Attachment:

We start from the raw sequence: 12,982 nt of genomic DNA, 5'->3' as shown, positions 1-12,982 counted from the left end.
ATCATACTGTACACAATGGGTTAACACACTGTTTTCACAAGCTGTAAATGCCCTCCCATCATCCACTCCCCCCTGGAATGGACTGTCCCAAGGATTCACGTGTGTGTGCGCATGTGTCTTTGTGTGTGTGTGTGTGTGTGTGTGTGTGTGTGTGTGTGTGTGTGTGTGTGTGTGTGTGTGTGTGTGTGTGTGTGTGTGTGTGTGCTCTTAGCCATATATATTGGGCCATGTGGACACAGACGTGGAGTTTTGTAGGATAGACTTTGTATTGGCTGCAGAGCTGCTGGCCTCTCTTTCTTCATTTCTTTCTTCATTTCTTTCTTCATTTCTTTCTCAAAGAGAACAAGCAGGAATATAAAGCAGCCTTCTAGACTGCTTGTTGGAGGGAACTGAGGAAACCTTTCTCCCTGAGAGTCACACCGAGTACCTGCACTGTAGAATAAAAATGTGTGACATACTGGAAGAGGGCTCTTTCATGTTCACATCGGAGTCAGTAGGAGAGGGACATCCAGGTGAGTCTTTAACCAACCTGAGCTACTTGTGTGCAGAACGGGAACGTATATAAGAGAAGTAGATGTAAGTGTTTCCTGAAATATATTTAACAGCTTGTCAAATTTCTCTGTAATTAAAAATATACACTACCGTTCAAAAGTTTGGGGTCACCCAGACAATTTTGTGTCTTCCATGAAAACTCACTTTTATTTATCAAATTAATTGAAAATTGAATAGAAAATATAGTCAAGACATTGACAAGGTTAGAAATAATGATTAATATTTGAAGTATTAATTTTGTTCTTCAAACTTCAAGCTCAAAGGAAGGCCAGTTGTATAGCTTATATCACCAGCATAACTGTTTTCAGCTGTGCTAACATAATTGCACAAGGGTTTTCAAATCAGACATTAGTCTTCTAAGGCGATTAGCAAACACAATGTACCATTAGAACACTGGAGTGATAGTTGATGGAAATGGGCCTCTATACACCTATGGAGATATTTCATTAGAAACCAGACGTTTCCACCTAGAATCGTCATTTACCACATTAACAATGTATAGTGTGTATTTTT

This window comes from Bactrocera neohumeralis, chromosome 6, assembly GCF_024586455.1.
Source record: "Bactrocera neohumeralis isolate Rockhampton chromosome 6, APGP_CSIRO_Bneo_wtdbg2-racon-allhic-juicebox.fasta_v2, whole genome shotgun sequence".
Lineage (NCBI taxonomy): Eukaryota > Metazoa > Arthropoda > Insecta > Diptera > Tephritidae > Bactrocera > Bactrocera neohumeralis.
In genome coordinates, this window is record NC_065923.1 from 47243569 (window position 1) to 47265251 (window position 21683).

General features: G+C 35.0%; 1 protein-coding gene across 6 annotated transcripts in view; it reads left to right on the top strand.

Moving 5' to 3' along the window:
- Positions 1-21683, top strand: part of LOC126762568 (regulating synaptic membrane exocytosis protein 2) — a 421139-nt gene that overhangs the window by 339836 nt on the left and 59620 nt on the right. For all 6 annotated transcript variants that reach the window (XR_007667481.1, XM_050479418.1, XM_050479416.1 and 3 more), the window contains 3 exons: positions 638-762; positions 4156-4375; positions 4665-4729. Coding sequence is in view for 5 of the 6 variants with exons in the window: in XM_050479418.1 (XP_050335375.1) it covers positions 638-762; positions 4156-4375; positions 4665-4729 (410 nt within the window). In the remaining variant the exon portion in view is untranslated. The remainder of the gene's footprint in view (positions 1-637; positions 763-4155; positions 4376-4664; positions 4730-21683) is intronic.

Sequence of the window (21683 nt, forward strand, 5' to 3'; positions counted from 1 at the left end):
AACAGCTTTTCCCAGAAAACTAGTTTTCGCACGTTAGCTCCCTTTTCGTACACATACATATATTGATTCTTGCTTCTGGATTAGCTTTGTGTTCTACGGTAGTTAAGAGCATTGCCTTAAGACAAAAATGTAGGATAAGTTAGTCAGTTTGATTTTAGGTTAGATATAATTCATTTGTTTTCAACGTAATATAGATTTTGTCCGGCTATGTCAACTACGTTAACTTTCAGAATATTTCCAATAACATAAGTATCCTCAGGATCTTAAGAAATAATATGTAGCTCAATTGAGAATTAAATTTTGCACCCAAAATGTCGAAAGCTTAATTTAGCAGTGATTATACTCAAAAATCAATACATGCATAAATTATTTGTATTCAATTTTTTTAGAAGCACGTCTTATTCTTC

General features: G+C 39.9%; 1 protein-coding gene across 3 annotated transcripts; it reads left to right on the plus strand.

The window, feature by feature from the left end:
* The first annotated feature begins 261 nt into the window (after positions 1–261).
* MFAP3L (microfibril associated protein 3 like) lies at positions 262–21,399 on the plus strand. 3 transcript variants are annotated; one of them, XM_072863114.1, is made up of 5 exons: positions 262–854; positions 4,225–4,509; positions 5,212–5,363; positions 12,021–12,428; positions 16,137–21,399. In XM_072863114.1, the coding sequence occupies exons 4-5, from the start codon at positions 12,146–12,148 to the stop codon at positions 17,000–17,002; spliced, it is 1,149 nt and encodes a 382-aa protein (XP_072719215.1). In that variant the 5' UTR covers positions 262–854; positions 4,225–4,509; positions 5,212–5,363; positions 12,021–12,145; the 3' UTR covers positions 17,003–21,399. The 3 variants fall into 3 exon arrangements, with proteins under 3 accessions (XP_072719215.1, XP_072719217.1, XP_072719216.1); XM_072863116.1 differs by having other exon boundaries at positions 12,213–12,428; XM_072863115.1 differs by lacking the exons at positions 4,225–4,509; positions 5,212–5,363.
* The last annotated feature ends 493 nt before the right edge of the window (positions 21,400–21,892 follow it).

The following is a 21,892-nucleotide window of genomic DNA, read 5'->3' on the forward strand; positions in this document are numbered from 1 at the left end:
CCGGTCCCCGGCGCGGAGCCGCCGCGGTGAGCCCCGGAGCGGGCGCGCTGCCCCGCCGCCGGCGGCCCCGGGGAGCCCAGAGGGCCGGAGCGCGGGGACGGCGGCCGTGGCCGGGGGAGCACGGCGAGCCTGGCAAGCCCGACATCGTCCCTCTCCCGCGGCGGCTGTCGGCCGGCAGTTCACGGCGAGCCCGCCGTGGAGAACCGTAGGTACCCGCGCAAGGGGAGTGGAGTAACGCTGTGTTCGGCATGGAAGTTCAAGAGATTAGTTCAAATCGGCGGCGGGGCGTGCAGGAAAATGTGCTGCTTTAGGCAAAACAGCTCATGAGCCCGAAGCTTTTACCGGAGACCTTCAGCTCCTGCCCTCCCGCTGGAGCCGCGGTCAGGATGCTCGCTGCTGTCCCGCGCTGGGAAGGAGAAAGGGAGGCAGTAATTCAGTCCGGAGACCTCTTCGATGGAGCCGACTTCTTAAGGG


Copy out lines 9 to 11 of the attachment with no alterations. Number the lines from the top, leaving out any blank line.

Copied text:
- Positions 1-21683, top strand: part of LOC126762568 (regulating synaptic membrane exocytosis protein 2) — a 421139-nt gene that overhangs the window by 339836 nt on the left and 59620 nt on the right. For all 6 annotated transcript variants that reach the window (XR_007667481.1, XM_050479418.1, XM_050479416.1 and 3 more), the window contains 3 exons: positions 638-762; positions 4156-4375; positions 4665-4729. Coding sequence is in view for 5 of the 6 variants with exons in the window: in XM_050479418.1 (XP_050335375.1) it covers positions 638-762; positions 4156-4375; positions 4665-4729 (410 nt within the window). In the remaining variant the exon portion in view is untranslated. The remainder of the gene's footprint in view (positions 1-637; positions 763-4155; positions 4376-4664; positions 4730-21683) is intronic.

Sequence of the window (21683 nt, forward strand, 5' to 3'; positions counted from 1 at the left end):
AACAGCTTTTCCCAGAAAACTAGTTTTCGCACGTTAGCTCCCTTTTCGTACACATACATATATTGATTCTTGCTTCTGGATTAGCTTTGTGTTCTACGGTAGTTAAGAGCATTGCCTTAAGACAAAAATGTAGGATAAGTTAGTCAGTTTGATTTTAGGTTAGATATAATTCATTTGTTTTCAACGTAATATAGATTTTGTCCGGCTATGTCAACTACGTTAACTTTCAGAATATTTCCAATAACATAAGTATCCTCAGGATCTTAAGAAATAATATGTAGCTCAATTGAGAATTAAATTTTGCACCCAAAATGTCGAAAGCTTAATTTAGCAGTGATTATACTCAAAAATCAATACATGCATAAATTATTTGTATTCAATTTTTTTAGAAGCACGTCTTATTCTTC